Month: March 2012

What happens when a Board/Council member stops attending meetings or orally resigns?

By Joshua D. Herman

There will come a time for every body of local government that leads someone to ask: “What about Bob?” Maybe Bob is an elected alderman or trustee who has not come to a meeting in three months.  Maybe he is the elected official who orally announced his resignation at that last, politically-charged meeting. He may have been battling an illness, preventing him from attending meetings. Regardless of the reason, the uncertainty that results from such a vacancy can have significant consequences, such as whether a quorum is present or determining whether governmental actions are at risk of later being declared invalid.

This article addresses how municipalities may approach potential vacancies in office caused by oral resignations and abandonment, both to provide certainty and to comply with the law.

Oral Resignations are Invalid

Unfortunately, not every action taken by local government is welcome by both sides of a contentious issue. While rare, such meetings may even end in an elected official orally announcing his resignation. Other reasons may cause an official to offer his resignation, such as an illness or a new job that requires the official to move. Regardless of an official’s reasons for resigning, oral resignations are not valid under Illinois law.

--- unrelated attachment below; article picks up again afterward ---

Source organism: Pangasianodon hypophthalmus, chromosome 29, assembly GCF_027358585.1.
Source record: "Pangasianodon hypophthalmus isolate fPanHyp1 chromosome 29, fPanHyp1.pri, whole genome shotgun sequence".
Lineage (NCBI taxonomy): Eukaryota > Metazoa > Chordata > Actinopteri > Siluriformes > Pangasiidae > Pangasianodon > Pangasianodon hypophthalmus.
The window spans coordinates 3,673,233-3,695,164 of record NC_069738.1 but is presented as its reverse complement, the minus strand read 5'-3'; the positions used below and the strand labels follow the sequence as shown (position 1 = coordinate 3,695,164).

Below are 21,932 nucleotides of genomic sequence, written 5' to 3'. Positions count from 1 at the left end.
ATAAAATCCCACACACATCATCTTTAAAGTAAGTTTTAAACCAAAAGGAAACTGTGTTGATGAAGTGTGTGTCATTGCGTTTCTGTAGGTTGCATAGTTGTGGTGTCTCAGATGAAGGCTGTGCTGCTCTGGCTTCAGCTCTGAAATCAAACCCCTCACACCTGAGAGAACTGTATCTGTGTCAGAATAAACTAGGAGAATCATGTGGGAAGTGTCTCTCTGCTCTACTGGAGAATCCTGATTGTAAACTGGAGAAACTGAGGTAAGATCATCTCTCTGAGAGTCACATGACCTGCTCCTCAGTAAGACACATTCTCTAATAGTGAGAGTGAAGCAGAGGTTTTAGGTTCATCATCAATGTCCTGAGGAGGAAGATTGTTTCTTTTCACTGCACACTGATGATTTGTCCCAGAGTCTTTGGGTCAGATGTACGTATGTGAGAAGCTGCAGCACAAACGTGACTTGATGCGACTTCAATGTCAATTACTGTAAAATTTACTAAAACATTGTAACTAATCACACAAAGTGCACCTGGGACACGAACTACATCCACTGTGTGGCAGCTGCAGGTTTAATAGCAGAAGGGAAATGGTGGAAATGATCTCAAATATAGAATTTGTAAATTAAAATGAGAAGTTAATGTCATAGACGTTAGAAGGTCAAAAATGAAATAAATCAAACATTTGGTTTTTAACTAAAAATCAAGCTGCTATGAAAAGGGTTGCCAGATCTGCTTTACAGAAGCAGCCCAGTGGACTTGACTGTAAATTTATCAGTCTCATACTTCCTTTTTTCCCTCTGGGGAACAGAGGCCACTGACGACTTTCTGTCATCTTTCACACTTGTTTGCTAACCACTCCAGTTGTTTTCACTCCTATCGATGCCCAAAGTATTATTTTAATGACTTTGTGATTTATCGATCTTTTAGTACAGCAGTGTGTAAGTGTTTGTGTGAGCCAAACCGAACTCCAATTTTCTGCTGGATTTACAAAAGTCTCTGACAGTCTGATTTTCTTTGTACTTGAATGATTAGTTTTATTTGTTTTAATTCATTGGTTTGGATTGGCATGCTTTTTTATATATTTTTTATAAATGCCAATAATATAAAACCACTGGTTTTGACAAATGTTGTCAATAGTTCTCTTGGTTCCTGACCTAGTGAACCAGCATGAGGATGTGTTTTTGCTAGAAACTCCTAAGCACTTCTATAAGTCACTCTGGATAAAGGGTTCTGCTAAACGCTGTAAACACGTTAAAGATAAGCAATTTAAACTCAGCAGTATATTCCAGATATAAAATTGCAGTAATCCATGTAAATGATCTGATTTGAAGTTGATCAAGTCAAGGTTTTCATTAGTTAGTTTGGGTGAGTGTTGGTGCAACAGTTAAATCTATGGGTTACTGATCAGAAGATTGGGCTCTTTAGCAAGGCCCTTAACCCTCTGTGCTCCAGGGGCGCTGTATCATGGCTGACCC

Instead, to be effective, an elected official’s resignation must be written, signed, and notarized. A resignation that does not meet these three requirements is insufficient under Illinois law.

A resignation may be either conditional or unconditional. With an unconditional resignation, the elected official may specify a future date on which it will become effective. That date cannot be more than 60 days after the date the resignation is received by the officer authorized to fill the vacancy, who is usually the mayor or president.  A resignation that does not specify an effective date is effective when received by the officer authorized to fill the vacancy.

A conditional resignation is not effective until the specified conditional event occurs. Such a resignation may be withdrawn at any time prior to the occurrence of that event. If the event occurs, a conditional resignation is effective when the event occurs or the officer authorized to fill the vacancy receives the resignation, whichever is later.

Because all resignations must be received by the officer authorized to fill the vacancy, a municipal clerk must forward a certified copy of a resignation to such an officer within 7 days of its receipt.

Considering the above, a municipality that receives only an oral resignation should attempt to have the official provide a written resignation that is signed and notarized. Until such a resignation is provided, the official has not resigned. If the official does not cooperate with such a request, the board or council may pursue proceedings to determine whether the official has abandoned his office, thereby creating a vacancy.

Abandonment of Office